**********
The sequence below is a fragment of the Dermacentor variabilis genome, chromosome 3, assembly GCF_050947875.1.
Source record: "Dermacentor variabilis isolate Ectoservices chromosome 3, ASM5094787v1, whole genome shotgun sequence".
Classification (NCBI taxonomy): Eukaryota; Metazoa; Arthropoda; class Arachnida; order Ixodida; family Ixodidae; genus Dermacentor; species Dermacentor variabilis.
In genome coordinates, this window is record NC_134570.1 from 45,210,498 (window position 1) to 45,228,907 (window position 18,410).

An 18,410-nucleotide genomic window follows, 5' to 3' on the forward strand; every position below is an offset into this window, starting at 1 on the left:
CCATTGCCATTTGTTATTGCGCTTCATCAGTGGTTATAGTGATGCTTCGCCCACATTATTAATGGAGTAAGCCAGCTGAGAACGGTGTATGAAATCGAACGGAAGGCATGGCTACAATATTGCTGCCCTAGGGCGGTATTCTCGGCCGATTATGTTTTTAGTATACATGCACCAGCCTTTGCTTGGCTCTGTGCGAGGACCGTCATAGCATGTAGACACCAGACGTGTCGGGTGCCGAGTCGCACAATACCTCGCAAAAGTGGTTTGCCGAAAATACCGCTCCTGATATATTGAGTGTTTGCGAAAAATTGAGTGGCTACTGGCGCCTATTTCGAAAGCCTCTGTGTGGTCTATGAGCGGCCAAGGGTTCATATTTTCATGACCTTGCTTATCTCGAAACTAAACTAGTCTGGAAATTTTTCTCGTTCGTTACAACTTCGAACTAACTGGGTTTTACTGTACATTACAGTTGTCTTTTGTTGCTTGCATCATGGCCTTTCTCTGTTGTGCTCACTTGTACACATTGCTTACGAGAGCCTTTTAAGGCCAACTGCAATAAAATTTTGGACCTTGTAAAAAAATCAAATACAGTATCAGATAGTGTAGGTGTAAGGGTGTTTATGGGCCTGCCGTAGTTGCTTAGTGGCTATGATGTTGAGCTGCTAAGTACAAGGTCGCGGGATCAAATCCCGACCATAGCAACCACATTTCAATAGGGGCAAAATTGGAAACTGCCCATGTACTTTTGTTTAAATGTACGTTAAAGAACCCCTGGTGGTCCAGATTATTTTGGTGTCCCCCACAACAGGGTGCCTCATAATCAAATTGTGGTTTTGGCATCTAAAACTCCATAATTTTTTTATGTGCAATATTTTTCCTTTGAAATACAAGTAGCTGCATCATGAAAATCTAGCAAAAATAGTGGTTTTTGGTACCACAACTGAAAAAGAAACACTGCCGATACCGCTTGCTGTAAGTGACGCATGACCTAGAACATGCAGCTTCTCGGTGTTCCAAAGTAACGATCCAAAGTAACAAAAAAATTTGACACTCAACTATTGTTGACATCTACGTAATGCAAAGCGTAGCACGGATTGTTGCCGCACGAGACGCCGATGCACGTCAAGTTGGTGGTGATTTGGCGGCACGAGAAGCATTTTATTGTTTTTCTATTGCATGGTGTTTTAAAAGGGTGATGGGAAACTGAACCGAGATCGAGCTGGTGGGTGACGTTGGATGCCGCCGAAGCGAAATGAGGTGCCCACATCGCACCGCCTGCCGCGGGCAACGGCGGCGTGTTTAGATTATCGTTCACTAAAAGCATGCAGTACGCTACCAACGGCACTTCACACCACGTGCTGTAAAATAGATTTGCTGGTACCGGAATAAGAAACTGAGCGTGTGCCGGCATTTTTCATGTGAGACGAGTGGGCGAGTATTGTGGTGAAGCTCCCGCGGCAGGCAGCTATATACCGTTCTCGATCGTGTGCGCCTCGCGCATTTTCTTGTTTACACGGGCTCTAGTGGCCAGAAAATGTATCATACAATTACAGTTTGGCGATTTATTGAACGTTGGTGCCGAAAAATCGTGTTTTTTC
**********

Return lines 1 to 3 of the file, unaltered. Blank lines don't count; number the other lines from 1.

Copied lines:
The sequence below is a fragment of the Dermacentor variabilis genome, chromosome 3, assembly GCF_050947875.1.
Source record: "Dermacentor variabilis isolate Ectoservices chromosome 3, ASM5094787v1, whole genome shotgun sequence".
Classification (NCBI taxonomy): Eukaryota; Metazoa; Arthropoda; class Arachnida; order Ixodida; family Ixodidae; genus Dermacentor; species Dermacentor variabilis.